A Fortunate Universe

Author: Geraint F. Lewis
Publisher: Cambridge University Press
ISBN: 1316715221
Size: 55.66 MB
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Over the last forty years, scientists have uncovered evidence that if the Universe had been forged with even slightly different properties, life as we know it - and life as we can imagine it - would be impossible. Join us on a journey through how we understand the Universe, from its most basic particles and forces, to planets, stars and galaxies, and back through cosmic history to the birth of the cosmos. Conflicting notions about our place in the Universe are defined, defended and critiqued from scientific, philosophical and religious viewpoints. The authors' engaging and witty style addresses what fine-tuning might mean for the future of physics and the search for the ultimate laws of nature. Tackling difficult questions and providing thought-provoking answers, this volumes challenges us to consider our place in the cosmos, regardless of our initial convictions.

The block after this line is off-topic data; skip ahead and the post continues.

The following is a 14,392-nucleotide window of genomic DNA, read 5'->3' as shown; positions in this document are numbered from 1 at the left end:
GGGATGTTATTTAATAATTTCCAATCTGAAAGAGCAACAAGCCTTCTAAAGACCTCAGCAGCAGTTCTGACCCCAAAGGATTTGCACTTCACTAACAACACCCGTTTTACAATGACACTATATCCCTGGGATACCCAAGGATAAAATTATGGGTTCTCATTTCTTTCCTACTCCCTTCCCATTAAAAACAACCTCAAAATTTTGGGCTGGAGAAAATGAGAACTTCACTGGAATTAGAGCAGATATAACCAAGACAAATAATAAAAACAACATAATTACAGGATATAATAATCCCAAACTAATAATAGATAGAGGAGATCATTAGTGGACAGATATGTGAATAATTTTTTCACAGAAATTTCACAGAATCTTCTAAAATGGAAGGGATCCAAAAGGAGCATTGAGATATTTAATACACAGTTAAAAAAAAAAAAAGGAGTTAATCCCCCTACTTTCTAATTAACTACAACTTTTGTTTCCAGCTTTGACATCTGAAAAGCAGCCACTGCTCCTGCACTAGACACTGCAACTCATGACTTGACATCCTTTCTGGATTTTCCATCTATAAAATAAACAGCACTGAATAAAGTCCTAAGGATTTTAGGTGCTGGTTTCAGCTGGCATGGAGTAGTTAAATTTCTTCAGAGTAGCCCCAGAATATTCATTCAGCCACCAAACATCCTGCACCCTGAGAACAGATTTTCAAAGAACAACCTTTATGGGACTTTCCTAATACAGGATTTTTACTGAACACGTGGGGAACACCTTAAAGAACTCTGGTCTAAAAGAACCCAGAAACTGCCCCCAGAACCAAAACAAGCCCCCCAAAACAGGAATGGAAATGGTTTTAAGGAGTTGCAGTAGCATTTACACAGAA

Our Common Cosmos

Author: Zoë Lehmann Imfeld
Publisher: Bloomsbury Publishing
ISBN: 0567680177
Size: 43.82 MB
Format: PDF, ePub
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This volume collects an international body of voices, as a timely response to a rapidly advancing field of the natural sciences. The contributors explore how the disciplines of theology, earth and space sciences contribute to the debate on constantly expanding ethical challenges, and the prospect of humanity's future. The discussions offered in this volume see the 'community' as central to a sustainable and ethical approach to earth and space sciences, examining the role of theology in this communal approach, but also recognizing theology itself as part of a community of humanity disciplines. Examining the necessity for interaction between disciplines, this collection draws on voices from biodiversity studies, geology, aesthetics, literature, astrophysics, and others, to illustrate precisely why a constructive and sustainable dialogue is needed within the current scientific climate.